Landlocked Laos may not lie adjacent to any ocean but it more than compensates with a twisting network of rivers that crisscross the country like veins. In the rainy season, the rivers rage with wild rapids. However, visit in the drier season (I was there in March) and you’ll be rewarded with one of the jewels in the crown of Northern Laos: a slow boat trip down the Nam Ou.
From travellers I had met in Vietnam, reports of Laos did not tend to be glowing. ‘Just go for a couple of weeks,’ we were advised, with warnings that it was a bit boring. After 24 hours, we utterly disagreed. I cannot deny that Laos is hands down the most laid back place I have ever visited. Everything happens in slow motion; its languid rivers flow lazily through shallow valleys; even the dogs are more chilled out as they lounge in the shade. But I think that this is a huge part of its charm. Relax into its dreamy vibes and you’ll find yourself spending longer there than you planned.
After an exhausting journey from Vietnam, we spent the night in a guesthouse in Muang Khua which clung precariously to the sides of the riverbank, accessible only over a rickety bridge which was only sketchily nailed together. Our landlady didn’t speak a word of English but shyly smiled and showed us to our rooms. The walls were made from woven bamboo and for the first time felt homely; mosquito nets foamed down from the ceiling onto piles of blankets and from the window we could see the gentle flow of the Nam Ou. For less than £2 for a night, it was not a sore deal. Dinner was slow in coming – we would learn that everything in Laos happens in Laos time – but delicious. It was our first experience of Laos sticky rice, which generally is cooked at breakfast time and eaten with every meal.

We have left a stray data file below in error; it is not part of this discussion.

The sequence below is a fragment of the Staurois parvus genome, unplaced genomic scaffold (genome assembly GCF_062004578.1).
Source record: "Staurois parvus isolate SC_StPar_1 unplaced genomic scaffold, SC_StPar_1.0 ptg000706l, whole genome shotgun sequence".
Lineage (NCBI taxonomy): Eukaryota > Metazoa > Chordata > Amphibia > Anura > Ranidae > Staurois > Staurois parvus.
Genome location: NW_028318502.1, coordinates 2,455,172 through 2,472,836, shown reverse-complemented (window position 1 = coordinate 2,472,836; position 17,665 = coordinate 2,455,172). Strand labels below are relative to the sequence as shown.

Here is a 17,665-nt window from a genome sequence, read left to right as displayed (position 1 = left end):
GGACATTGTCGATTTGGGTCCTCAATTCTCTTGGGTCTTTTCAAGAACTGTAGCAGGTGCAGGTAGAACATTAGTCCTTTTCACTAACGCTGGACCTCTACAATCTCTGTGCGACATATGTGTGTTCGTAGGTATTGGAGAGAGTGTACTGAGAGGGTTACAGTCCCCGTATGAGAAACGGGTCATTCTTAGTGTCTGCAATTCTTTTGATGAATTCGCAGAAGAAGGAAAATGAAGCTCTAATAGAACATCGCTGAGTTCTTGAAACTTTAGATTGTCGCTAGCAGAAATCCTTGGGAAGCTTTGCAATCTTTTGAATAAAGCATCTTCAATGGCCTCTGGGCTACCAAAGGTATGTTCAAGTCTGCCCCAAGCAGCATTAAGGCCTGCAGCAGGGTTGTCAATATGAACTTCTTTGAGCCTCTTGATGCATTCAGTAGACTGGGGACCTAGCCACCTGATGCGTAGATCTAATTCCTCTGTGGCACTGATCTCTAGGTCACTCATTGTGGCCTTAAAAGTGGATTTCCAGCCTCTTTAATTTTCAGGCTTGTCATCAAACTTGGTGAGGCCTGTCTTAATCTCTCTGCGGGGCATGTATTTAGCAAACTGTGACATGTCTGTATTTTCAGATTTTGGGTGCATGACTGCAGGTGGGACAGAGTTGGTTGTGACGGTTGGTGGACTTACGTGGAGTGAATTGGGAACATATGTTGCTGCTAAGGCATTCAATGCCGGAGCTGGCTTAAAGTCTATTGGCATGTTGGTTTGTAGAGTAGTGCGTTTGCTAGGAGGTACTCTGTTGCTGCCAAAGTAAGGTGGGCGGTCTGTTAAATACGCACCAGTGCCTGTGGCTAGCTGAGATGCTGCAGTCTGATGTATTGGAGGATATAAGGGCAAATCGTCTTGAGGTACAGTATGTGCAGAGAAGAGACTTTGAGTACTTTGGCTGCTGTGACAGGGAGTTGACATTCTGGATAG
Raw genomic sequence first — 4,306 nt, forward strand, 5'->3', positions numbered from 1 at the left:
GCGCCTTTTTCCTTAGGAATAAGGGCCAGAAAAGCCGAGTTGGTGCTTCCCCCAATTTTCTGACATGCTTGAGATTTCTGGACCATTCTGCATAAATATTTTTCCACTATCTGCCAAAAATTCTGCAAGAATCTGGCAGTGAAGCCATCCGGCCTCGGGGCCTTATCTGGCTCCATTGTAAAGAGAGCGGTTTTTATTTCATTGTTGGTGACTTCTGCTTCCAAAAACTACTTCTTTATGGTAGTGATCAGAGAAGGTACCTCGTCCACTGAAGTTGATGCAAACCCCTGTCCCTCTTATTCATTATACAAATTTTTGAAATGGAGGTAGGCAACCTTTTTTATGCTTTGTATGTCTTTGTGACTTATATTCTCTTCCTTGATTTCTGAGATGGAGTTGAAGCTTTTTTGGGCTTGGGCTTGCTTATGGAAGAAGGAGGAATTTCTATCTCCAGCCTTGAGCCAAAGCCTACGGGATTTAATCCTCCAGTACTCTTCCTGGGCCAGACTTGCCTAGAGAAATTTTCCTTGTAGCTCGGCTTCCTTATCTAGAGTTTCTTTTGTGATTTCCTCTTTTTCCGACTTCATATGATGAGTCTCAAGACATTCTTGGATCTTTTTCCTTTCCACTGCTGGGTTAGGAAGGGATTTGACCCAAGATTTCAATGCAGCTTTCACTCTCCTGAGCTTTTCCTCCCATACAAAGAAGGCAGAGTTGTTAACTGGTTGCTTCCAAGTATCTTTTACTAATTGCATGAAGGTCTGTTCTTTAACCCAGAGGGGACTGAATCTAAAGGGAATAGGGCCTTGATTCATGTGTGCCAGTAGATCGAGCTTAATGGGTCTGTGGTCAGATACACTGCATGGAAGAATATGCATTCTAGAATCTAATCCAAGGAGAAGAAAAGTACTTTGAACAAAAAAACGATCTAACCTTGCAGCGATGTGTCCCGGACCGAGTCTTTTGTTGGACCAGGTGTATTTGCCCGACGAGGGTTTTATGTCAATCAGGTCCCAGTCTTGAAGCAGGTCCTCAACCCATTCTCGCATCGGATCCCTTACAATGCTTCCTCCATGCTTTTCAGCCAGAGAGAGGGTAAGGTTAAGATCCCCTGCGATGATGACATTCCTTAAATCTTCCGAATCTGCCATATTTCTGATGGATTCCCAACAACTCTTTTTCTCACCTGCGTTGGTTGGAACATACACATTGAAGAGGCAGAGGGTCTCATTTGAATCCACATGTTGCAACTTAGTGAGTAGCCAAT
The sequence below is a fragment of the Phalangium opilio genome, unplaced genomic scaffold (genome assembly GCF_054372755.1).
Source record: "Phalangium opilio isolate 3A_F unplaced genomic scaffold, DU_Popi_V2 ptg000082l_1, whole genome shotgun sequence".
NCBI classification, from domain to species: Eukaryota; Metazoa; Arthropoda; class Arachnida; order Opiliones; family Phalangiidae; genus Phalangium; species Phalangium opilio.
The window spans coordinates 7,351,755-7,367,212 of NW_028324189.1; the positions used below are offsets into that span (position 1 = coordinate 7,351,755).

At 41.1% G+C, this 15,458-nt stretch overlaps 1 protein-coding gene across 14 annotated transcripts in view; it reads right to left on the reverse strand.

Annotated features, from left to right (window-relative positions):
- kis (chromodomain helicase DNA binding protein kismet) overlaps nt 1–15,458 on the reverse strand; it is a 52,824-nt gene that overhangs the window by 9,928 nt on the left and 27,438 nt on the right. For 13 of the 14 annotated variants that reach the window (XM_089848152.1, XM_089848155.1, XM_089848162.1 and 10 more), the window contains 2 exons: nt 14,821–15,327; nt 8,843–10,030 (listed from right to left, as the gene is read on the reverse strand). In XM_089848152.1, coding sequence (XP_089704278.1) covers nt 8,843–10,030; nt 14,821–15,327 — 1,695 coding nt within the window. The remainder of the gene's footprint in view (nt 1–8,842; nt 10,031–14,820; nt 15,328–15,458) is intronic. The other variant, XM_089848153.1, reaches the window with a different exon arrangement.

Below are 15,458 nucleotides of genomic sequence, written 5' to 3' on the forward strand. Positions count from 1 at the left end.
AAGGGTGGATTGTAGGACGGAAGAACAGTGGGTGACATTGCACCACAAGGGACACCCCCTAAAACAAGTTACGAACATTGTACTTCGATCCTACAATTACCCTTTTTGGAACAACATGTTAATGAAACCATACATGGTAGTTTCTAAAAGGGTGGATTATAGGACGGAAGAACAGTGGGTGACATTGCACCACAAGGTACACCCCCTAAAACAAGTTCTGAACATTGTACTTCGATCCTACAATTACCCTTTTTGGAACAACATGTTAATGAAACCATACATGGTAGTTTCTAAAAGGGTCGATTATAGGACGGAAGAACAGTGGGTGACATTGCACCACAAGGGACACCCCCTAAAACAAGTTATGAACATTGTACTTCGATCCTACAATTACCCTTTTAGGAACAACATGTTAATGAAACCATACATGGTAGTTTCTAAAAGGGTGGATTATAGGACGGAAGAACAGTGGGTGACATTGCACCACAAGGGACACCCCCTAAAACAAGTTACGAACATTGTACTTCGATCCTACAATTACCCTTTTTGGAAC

Sticky rice is made from a specific opaque rice grain called glutinous rice and has been cultivated throughout South East Asia for over a thousand years. About 85% of all rice in Laos is of this type. It is steamed and comes in little wicker baskets with a top attached with string. Eat it with your hands, rolling it into walnut-sized balls, and dip it into whatever you choose to eat it with. Eat it all the time for every meal. It. Is. Incredible. Stay tuned on the blog for my Ode to Sticky Rice. There is an age-old debate as to whether sticky rice is traditionally Thai or Lao. Having travelled round both, I would argue that it is hands-down Lao. Sticky rice for life.